Are you at risk from this chronic lung disease?

Have you ever wondered why some people can smoke all their lives and barely get sick while others more easily fall prey to the chronic and deadly illnesses caused by cigarettes?

Around 124,000 Australians are currently living with the chronic lung disease emphysema with a further 567,000 Australians suffering chronic bronchitis, a total of 665,000 Australians with emphysema and/or chronic bronchitis, collectively known as chronic obstructive pulmonary disease.

COPD is the fourth largest killer of Australians and smoking is the most important risk factor for COPD.

As for why some people get sick and others don’t, well, today we know more about the link between smoking and emphysema – and it’s basically genetic.

A molecule expressed in response to smoking has been identified as a critical regulator of emphysema.

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A new study published online in Nature Immunology found that smoking-induced expression of the regulatory RNA miR-22 can drive expression of inflammatory mediators that can lead to emphysema.

David Corry, Farrah Kheradmand and colleagues found that miR-22 is expressed more in the lungs of smokers than in those of non-smokers and that mice exposed to cigarette smoke or carbon black nanoparticles, which mimic soot, also increase their expression of miR-22.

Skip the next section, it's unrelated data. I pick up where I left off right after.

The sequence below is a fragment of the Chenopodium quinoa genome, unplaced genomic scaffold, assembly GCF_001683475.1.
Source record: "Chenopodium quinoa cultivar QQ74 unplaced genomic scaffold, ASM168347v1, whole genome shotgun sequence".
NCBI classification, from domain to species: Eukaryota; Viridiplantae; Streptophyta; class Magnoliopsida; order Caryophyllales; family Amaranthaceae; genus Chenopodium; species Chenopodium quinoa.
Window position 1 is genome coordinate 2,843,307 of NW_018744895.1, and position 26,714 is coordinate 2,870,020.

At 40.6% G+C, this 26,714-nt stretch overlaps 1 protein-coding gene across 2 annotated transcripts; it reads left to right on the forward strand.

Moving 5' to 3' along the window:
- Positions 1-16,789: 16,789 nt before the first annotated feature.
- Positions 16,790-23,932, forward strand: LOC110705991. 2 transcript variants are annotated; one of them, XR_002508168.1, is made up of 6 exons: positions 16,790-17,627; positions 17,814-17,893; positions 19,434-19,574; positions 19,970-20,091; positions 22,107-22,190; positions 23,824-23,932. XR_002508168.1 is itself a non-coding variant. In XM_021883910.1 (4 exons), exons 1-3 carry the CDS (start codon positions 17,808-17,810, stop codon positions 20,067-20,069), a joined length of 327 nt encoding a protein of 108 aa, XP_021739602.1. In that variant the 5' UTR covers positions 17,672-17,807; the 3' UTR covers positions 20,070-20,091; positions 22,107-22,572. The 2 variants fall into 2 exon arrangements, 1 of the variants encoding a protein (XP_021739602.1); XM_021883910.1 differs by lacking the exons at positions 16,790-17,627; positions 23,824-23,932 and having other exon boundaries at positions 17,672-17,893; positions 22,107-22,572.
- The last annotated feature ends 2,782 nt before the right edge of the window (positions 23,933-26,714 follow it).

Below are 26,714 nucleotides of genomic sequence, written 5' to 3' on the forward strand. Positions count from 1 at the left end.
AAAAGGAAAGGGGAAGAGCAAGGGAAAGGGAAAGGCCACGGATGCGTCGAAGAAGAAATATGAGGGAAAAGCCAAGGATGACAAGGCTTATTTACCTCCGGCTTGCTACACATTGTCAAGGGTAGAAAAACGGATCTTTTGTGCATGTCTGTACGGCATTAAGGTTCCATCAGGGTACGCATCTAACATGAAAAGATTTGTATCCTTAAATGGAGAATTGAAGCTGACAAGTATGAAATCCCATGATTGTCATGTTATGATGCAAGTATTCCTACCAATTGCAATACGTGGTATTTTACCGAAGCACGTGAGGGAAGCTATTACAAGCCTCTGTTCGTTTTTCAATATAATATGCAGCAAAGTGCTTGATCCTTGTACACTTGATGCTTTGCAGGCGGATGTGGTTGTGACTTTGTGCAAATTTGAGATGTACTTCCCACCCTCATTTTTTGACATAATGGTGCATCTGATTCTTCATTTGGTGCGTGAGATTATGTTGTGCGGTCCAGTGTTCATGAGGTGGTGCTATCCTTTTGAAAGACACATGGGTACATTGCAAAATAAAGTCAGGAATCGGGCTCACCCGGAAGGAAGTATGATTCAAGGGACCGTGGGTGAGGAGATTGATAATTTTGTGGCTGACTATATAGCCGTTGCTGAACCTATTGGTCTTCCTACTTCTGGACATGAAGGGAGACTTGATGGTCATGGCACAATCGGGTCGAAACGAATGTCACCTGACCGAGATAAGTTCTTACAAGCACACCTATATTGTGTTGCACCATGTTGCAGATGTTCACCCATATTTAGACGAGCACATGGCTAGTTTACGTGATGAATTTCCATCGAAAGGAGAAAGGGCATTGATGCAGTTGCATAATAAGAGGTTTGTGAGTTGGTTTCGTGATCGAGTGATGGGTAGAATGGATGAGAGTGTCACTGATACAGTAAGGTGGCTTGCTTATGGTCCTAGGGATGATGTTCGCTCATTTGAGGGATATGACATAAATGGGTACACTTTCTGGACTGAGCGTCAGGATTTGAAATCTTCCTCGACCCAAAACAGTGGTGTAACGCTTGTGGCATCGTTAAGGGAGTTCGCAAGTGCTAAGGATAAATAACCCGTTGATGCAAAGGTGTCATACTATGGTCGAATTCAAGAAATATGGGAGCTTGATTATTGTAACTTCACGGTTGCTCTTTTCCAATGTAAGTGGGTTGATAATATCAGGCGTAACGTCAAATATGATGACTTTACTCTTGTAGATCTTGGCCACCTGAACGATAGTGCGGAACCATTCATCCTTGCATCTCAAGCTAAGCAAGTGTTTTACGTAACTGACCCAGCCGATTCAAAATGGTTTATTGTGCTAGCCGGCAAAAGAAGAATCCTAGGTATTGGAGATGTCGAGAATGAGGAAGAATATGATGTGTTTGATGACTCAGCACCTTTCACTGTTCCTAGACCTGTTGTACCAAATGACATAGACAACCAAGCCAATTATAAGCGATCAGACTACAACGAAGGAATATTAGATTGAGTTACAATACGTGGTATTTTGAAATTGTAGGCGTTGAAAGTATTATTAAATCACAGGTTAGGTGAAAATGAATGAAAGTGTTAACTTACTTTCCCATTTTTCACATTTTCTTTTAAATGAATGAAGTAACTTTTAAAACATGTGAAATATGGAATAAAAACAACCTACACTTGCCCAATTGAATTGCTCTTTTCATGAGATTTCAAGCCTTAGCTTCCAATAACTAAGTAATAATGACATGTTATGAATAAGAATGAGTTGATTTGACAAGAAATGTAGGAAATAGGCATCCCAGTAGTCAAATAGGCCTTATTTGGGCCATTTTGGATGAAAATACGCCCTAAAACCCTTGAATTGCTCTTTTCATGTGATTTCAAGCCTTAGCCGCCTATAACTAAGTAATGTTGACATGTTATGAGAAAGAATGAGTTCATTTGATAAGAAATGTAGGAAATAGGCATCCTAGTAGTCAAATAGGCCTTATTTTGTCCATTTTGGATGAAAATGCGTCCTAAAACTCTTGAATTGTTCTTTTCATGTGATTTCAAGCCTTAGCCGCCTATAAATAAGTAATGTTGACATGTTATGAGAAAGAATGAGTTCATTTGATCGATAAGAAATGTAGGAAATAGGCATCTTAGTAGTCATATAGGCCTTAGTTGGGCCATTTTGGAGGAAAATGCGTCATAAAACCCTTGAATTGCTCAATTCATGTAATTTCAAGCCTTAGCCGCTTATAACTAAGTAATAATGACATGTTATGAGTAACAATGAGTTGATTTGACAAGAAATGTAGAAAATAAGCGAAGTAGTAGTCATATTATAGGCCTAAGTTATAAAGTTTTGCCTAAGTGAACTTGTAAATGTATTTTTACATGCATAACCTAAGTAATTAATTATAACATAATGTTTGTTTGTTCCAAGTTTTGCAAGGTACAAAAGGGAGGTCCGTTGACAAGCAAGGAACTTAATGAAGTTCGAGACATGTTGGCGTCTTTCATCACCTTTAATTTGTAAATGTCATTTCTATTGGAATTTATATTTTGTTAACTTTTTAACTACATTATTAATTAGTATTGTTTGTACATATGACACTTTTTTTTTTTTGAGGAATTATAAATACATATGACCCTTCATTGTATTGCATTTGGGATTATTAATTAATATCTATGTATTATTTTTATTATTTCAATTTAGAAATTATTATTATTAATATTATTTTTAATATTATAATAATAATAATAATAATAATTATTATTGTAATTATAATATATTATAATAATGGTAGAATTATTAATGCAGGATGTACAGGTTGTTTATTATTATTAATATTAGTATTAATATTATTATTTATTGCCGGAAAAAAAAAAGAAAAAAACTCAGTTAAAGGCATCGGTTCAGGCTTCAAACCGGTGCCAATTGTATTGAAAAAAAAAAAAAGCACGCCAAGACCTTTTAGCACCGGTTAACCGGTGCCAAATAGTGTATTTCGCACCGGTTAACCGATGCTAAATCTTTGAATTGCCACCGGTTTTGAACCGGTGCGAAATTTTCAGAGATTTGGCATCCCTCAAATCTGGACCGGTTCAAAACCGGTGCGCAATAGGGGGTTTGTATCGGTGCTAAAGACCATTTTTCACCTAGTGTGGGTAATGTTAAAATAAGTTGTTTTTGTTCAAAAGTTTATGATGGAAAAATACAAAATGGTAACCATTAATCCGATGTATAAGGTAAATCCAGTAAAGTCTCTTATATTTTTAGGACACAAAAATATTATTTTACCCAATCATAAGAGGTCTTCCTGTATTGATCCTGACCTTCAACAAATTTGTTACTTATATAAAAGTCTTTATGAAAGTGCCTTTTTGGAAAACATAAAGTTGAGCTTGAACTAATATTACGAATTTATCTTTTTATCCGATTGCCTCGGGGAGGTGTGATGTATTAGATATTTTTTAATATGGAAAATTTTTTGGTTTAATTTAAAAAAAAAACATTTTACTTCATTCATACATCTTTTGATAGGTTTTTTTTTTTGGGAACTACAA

Their research shows that in lung immune cells, miR-22 inhibits the expression of a specific enzyme in response to smoke.

This enzyme prevents expression of mediators that recruit T cells and other inflammatory cells to the lung, where their activation contributes to the progressive loss of lung elasticity and function associated with emphysema.

Genetically modified mice that cannot express miR-22 fail to develop disease after exposure to smoke or carbon black, revealing a link between this RNA and disease development.

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The researchers conclude that selectively inhibiting miR-22 might represent a future therapy for inflammatory diseases.

While it had been known that smoking-related emphysema is driven by T cells, the underlying mechanisms that act on a molecular level were not known before these latest findings.

The risk of emphysema is only one more reason to stop smoking.


Were you a smoker? What did you find was the best way to quit?